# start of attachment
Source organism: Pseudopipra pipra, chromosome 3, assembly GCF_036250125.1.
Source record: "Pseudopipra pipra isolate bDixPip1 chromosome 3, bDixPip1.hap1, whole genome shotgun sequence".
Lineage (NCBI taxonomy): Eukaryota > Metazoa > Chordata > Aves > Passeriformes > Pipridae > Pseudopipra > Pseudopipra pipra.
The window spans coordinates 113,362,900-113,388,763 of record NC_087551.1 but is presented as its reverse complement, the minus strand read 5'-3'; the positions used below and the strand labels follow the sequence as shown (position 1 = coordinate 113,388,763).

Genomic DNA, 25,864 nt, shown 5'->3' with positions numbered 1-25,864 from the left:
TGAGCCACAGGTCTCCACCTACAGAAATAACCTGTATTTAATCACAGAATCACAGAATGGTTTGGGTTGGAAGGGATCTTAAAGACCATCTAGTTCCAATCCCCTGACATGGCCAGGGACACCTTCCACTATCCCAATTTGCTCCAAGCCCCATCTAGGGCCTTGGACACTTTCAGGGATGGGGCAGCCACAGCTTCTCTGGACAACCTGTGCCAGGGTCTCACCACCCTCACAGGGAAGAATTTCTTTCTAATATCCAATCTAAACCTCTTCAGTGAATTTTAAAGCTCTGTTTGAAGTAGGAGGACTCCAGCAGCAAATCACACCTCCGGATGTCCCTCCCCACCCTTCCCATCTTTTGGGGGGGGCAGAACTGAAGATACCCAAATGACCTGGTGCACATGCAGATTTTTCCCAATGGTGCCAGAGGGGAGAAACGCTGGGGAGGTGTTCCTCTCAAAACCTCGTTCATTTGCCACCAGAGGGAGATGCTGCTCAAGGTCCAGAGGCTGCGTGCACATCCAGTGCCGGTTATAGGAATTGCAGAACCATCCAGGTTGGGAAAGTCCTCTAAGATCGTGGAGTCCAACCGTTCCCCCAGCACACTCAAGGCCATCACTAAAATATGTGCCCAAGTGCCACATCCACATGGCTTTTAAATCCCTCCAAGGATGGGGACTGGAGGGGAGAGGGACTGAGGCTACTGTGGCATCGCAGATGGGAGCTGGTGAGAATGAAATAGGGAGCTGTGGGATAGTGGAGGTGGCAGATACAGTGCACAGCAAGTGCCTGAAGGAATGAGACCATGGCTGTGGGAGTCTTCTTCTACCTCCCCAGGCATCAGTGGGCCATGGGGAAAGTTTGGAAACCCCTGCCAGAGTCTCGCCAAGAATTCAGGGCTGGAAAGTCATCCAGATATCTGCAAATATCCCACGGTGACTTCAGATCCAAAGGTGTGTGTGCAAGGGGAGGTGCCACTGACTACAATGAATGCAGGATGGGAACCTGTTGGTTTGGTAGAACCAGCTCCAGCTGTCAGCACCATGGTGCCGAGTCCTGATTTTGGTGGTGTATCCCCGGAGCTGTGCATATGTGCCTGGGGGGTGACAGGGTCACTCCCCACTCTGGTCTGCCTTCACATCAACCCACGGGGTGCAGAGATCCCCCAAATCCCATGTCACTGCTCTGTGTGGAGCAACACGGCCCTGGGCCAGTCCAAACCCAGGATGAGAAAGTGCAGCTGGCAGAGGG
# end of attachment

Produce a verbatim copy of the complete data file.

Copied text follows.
Source organism: Pseudopipra pipra, chromosome 3, assembly GCF_036250125.1.
Source record: "Pseudopipra pipra isolate bDixPip1 chromosome 3, bDixPip1.hap1, whole genome shotgun sequence".
Lineage (NCBI taxonomy): Eukaryota > Metazoa > Chordata > Aves > Passeriformes > Pipridae > Pseudopipra > Pseudopipra pipra.
The window spans coordinates 113,362,900-113,388,763 of record NC_087551.1 but is presented as its reverse complement, the minus strand read 5'-3'; the positions used below and the strand labels follow the sequence as shown (position 1 = coordinate 113,388,763).

Genomic DNA, 25,864 nt, shown 5'->3' with positions numbered 1-25,864 from the left:
TGAGCCACAGGTCTCCACCTACAGAAATAACCTGTATTTAATCACAGAATCACAGAATGGTTTGGGTTGGAAGGGATCTTAAAGACCATCTAGTTCCAATCCCCTGACATGGCCAGGGACACCTTCCACTATCCCAATTTGCTCCAAGCCCCATCTAGGGCCTTGGACACTTTCAGGGATGGGGCAGCCACAGCTTCTCTGGACAACCTGTGCCAGGGTCTCACCACCCTCACAGGGAAGAATTTCTTTCTAATATCCAATCTAAACCTCTTCAGTGAATTTTAAAGCTCTGTTTGAAGTAGGAGGACTCCAGCAGCAAATCACACCTCCGGATGTCCCTCCCCACCCTTCCCATCTTTTGGGGGGGGCAGAACTGAAGATACCCAAATGACCTGGTGCACATGCAGATTTTTCCCAATGGTGCCAGAGGGGAGAAACGCTGGGGAGGTGTTCCTCTCAAAACCTCGTTCATTTGCCACCAGAGGGAGATGCTGCTCAAGGTCCAGAGGCTGCGTGCACATCCAGTGCCGGTTATAGGAATTGCAGAACCATCCAGGTTGGGAAAGTCCTCTAAGATCGTGGAGTCCAACCGTTCCCCCAGCACACTCAAGGCCATCACTAAAATATGTGCCCAAGTGCCACATCCACATGGCTTTTAAATCCCTCCAAGGATGGGGACTGGAGGGGAGAGGGACTGAGGCTACTGTGGCATCGCAGATGGGAGCTGGTGAGAATGAAATAGGGAGCTGTGGGATAGTGGAGGTGGCAGATACAGTGCACAGCAAGTGCCTGAAGGAATGAGACCATGGCTGTGGGAGTCTTCTTCTACCTCCCCAGGCATCAGTGGGCCATGGGGAAAGTTTGGAAACCCCTGCCAGAGTCTCGCCAAGAATTCAGGGCTGGAAAGTCATCCAGATATCTGCAAATATCCCACGGTGACTTCAGATCCAAAGGTGTGTGTGCAAGGGGAGGTGCCACTGACTACAATGAATGCAGGATGGGAACCTGTTGGTTTGGTAGAACCAGCTCCAGCTGTCAGCACCATGGTGCCGAGTCCTGATTTTGGTGGTGTATCCCCGGAGCTGTGCATATGTGCCTGGGGGGTGACAGGGTCACTCCCCACTCTGGTCTGCCTTCACATCAACCCACGGGGTGCAGAGATCCCCCAAATCCCATGTCACTGCTCTGTGTGGAGCAACACGGCCCTGGGCCAGTCCAAACCCAGGATGAGAAAGTGCAGCTGGCAGAGGG